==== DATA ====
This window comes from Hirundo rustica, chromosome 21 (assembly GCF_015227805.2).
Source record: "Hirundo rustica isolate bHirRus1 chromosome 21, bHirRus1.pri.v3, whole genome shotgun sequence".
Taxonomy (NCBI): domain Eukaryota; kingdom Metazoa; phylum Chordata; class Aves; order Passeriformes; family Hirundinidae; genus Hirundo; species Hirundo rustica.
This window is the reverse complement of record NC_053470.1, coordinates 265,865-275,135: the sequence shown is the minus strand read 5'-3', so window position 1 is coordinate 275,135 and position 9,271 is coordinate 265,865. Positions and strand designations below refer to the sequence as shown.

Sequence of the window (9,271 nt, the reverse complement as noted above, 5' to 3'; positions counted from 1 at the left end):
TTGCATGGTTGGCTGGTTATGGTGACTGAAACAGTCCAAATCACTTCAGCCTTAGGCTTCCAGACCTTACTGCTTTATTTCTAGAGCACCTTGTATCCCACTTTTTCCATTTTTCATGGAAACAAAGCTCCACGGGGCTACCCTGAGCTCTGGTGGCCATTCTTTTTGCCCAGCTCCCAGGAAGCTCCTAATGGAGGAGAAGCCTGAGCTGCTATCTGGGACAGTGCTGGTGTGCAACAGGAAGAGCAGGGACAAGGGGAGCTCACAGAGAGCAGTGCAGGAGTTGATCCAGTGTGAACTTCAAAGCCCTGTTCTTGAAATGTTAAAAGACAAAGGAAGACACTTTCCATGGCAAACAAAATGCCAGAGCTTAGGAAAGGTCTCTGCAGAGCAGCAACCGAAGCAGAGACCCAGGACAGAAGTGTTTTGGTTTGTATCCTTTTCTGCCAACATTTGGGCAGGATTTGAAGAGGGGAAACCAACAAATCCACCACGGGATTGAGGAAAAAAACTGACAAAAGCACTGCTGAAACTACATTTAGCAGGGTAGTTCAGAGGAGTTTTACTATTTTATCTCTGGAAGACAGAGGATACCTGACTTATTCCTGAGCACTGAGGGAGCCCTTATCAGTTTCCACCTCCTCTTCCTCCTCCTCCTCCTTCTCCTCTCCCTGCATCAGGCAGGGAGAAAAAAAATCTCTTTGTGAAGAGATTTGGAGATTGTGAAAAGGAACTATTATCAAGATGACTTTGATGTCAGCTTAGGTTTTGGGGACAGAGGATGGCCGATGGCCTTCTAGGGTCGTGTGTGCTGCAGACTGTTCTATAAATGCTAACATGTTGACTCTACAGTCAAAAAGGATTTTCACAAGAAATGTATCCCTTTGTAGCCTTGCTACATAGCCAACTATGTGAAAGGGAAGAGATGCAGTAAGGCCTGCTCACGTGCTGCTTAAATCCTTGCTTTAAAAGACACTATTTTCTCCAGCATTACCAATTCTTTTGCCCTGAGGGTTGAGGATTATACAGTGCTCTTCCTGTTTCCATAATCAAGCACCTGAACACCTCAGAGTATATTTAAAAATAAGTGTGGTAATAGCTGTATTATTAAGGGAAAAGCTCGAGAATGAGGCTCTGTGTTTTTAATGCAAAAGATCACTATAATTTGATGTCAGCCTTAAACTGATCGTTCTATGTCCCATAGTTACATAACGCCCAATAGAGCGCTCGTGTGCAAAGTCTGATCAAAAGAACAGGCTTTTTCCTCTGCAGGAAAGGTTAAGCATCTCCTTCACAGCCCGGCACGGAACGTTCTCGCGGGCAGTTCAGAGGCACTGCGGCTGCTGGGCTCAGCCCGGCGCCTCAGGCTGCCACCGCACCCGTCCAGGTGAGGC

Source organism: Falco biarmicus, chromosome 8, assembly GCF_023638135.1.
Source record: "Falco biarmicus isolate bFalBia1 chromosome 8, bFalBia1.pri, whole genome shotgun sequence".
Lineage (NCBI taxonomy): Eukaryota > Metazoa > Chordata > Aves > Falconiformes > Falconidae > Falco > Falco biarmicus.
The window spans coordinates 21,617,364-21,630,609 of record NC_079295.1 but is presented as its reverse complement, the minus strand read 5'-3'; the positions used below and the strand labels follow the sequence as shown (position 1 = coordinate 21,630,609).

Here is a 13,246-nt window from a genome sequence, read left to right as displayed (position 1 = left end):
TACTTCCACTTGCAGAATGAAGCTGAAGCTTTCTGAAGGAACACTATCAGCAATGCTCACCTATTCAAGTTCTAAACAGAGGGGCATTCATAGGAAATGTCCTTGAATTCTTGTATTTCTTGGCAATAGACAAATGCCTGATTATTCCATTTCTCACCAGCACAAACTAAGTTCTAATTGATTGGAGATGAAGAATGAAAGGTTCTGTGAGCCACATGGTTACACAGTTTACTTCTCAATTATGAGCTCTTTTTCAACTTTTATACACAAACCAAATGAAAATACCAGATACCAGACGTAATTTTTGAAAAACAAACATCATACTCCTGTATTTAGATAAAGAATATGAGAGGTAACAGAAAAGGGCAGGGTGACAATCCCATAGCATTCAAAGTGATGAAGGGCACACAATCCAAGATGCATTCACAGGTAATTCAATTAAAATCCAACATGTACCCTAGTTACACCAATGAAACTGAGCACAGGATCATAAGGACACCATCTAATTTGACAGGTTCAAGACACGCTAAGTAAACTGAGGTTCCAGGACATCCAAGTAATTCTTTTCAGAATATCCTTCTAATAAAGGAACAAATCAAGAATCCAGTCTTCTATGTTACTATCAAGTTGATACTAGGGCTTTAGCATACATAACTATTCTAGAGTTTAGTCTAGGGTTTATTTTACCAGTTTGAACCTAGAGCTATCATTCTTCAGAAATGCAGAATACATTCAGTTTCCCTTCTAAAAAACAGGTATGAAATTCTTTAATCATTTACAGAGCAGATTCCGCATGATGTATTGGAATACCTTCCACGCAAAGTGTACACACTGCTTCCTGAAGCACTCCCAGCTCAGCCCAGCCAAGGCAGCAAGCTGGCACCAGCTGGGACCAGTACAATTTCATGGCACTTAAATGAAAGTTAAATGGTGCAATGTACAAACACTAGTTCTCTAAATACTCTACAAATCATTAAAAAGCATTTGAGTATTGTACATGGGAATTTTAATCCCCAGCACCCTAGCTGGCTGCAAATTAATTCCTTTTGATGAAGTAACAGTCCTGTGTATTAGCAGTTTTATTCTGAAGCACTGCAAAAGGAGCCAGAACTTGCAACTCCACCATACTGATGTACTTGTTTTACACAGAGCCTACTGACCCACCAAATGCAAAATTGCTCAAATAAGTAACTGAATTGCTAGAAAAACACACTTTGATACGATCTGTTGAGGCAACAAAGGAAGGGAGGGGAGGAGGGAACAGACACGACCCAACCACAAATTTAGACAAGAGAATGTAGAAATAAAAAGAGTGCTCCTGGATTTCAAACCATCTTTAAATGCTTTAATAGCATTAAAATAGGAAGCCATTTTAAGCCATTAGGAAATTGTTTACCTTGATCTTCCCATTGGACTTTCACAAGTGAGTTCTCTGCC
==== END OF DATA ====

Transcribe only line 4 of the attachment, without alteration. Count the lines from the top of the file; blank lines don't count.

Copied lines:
This window is the reverse complement of record NC_053470.1, coordinates 265,865-275,135: the sequence shown is the minus strand read 5'-3', so window position 1 is coordinate 275,135 and position 9,271 is coordinate 265,865. Positions and strand designations below refer to the sequence as shown.